Anticoagulant rodenticides are used to control rodent populations in various settings, including urban, suburban and agricultural areas. These rodenticides disrupt blood clotting pathways, resulting in excessive bleeding and death. While effective in controlling rodent overpopulation, these poisons can also cause mortality in non-target species of mammals and birds that ingest the bait (primary exposure) or ingest poisoned animals (secondary exposure).
Brodifacoum is a second-generation anticoagulant rodenticide that is currently available for household use in a variety of forms, including bait blocks and pellets. This compound presents a high risk for unintended poisoning of wildlife due its long persistence time in liver tissue. Brodifacoum is the rodenticide that has been identified in birds of prey suffering from anticoagulant rodenticide toxicosis that have been treated at Tufts Wildlife Clinic.
The most frequent species treated at Tufts Wildlife Clinic for anticoagulant rodenticide toxicosis is the red-tailed hawk (Buteo jamaicensis), which predominantly feeds on small- to medium-sized mammals but will also consume birds. Affected hawks present extremely anemic and weak with evidence of profuse bleeding from minor lacerations or extensive bruising with no evidence of serious traumatic injuries such as fractures. If these birds are not found and treated they will die due to blood loss. However, if they are found in time and receive aggressive medical treatment for blood loss and the antidote for the rodenticide (vitamin K-1), they can recover and be released back to the wild.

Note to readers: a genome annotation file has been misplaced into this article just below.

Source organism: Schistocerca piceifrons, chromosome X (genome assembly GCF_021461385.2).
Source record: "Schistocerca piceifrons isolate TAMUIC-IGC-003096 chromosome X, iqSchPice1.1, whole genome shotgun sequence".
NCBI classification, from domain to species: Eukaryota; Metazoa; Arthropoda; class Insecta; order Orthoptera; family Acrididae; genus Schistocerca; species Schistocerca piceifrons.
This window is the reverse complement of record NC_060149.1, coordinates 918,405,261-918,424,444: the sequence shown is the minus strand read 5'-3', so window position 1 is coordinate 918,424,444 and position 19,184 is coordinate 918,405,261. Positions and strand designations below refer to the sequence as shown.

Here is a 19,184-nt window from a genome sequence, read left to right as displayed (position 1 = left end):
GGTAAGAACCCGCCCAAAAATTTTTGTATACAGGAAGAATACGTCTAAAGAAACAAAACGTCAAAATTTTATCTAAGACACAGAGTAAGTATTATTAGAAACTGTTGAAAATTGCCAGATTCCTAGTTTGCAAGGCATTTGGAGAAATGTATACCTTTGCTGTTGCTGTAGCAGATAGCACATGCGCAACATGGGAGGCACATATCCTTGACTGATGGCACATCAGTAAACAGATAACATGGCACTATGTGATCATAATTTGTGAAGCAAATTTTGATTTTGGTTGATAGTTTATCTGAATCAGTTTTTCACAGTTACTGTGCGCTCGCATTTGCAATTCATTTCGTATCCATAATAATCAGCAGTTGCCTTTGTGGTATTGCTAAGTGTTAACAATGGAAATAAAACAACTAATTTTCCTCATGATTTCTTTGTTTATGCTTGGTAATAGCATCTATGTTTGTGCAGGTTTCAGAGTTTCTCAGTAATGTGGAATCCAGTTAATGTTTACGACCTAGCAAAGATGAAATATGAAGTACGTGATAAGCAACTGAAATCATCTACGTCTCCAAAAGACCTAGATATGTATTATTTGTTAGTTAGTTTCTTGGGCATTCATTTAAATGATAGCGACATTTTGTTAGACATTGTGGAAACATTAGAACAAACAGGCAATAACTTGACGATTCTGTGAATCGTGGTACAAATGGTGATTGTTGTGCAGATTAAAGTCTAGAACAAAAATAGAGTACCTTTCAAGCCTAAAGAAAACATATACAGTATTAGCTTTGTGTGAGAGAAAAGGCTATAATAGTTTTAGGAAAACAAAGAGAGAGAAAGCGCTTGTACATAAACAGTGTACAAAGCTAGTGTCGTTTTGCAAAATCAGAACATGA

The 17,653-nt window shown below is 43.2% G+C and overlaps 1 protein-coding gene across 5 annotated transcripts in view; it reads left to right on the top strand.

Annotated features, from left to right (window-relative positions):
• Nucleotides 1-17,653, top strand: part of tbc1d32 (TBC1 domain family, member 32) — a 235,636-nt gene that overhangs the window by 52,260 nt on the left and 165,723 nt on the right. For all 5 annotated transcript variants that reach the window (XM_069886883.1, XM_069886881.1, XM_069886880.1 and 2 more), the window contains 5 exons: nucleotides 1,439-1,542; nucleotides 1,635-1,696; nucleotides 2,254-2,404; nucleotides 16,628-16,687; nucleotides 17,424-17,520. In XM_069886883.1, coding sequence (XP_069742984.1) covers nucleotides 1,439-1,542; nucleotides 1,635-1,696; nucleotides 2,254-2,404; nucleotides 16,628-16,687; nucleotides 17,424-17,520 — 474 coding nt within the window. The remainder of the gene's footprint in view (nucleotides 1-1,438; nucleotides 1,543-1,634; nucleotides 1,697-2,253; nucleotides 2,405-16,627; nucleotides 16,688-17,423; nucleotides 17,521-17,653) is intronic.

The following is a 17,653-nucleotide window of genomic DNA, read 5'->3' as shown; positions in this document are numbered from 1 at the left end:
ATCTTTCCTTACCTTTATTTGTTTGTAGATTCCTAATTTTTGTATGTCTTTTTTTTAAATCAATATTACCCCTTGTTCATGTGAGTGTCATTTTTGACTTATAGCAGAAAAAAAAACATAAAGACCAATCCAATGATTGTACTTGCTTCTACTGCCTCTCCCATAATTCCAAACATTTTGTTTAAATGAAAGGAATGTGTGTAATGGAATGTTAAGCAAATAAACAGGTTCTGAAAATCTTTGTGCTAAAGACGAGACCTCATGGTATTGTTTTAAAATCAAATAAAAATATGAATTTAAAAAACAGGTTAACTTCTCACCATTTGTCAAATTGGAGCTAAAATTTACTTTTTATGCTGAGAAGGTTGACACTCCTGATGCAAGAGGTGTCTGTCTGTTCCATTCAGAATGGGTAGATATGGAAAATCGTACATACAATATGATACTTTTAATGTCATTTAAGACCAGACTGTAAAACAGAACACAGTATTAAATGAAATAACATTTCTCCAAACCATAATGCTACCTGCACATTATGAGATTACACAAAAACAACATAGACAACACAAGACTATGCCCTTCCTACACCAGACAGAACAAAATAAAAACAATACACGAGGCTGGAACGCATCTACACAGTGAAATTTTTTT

The clinical cases treated at Tufts Wildlife Clinic, together with reports on widespread anticoagulant rodenticide exposure in birds of prey in New York state, led to an ongoing project intended to survey the extent of exposure of birds of prey in urban and suburban areas of Massachusetts to these compounds. Species included in this study are red-tailed hawks, barred owls (Strix varia), eastern screech owls (Otus asio), and great horned owls (Bubo virginianus).
Documenting the presence of these rodenticides in predators such as birds of prey reflects the far-reaching effects of human activity on environmental health. As rodent populations flourish in human-altered landscapes, attempts to control these populations have potential consequences for animals higher in the food chain. This project, therefore, demonstrates a fundamental concept of conservation medicine: the interconnectedness of humans, animals and ecosystems.
Principal Investigator: Maureen Murray, DVM
Project Funder: Animal Welfare Institute
Murray M. and Tseng F. 2008. Diagnosis and Treatment of Secondary Anticoagulant Rodenticide Toxicosis in a Red-tailed Hawk (Buteo jamaicensis). Journal of Avian Medicine and Surgery 22(1):41-46.
Stone,W.B., J.C. Okoniewski, and J.R. Stedelin. 2003. Anticoagulant rodenticides and raptors: recent findings from New York, 1998-2001. Bull Environ Contam Toxicol. 70:34-40.